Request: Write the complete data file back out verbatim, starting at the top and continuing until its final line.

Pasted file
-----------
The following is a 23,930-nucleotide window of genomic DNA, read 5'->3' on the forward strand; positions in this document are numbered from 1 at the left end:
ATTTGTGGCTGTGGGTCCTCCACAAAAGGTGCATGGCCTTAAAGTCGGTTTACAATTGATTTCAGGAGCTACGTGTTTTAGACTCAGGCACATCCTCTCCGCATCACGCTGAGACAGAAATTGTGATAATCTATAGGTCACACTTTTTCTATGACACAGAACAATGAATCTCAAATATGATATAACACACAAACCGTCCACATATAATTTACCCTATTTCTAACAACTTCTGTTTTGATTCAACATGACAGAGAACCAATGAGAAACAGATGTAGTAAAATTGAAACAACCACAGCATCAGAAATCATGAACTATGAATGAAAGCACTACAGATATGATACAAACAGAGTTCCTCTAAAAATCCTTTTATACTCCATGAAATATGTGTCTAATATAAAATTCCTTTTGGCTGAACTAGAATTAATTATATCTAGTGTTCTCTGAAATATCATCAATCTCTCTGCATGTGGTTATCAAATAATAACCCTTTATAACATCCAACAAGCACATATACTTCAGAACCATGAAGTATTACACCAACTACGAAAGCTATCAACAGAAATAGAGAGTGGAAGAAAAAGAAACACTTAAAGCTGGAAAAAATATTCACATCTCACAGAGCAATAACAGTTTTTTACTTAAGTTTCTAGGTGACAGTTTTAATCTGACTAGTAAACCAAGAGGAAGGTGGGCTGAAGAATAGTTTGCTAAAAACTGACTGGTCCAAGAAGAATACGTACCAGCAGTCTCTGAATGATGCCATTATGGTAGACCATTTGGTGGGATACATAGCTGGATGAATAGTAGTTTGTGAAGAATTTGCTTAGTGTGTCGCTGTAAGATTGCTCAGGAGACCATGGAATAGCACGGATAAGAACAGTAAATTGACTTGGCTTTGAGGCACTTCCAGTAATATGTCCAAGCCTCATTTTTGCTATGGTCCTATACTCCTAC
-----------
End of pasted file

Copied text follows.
The following is a 23,930-nucleotide window of genomic DNA, read 5'->3' on the forward strand; positions in this document are numbered from 1 at the left end:
ATTTGTGGCTGTGGGTCCTCCACAAAAGGTGCATGGCCTTAAAGTCGGTTTACAATTGATTTCAGGAGCTACGTGTTTTAGACTCAGGCACATCCTCTCCGCATCACGCTGAGACAGAAATTGTGATAATCTATAGGTCACACTTTTTCTATGACACAGAACAATGAATCTCAAATATGATATAACACACAAACCGTCCACATATAATTTACCCTATTTCTAACAACTTCTGTTTTGATTCAACATGACAGAGAACCAATGAGAAACAGATGTAGTAAAATTGAAACAACCACAGCATCAGAAATCATGAACTATGAATGAAAGCACTACAGATATGATACAAACAGAGTTCCTCTAAAAATCCTTTTATACTCCATGAAATATGTGTCTAATATAAAATTCCTTTTGGCTGAACTAGAATTAATTATATCTAGTGTTCTCTGAAATATCATCAATCTCTCTGCATGTGGTTATCAAATAATAACCCTTTATAACATCCAACAAGCACATATACTTCAGAACCATGAAGTATTACACCAACTACGAAAGCTATCAACAGAAATAGAGAGTGGAAGAAAAAGAAACACTTAAAGCTGGAAAAAATATTCACATCTCACAGAGCAATAACAGTTTTTTACTTAAGTTTCTAGGTGACAGTTTTAATCTGACTAGTAAACCAAGAGGAAGGTGGGCTGAAGAATAGTTTGCTAAAAACTGACTGGTCCAAGAAGAATACGTACCAGCAGTCTCTGAATGATGCCATTATGGTAGACCATTTGGTGGGATACATAGCTGGATGAATAGTAGTTTGTGAAGAATTTGCTTAGTGTGTCGCTGTAAGATTGCTCAGGAGACCATGGAATAGCACGGATAAGAACAGTAAATTGACTTGGCTTTGAGGCACTTCCAGTAATATGTCCAAGCCTCATTTTTGCTATGGTCCTATACTCCTAC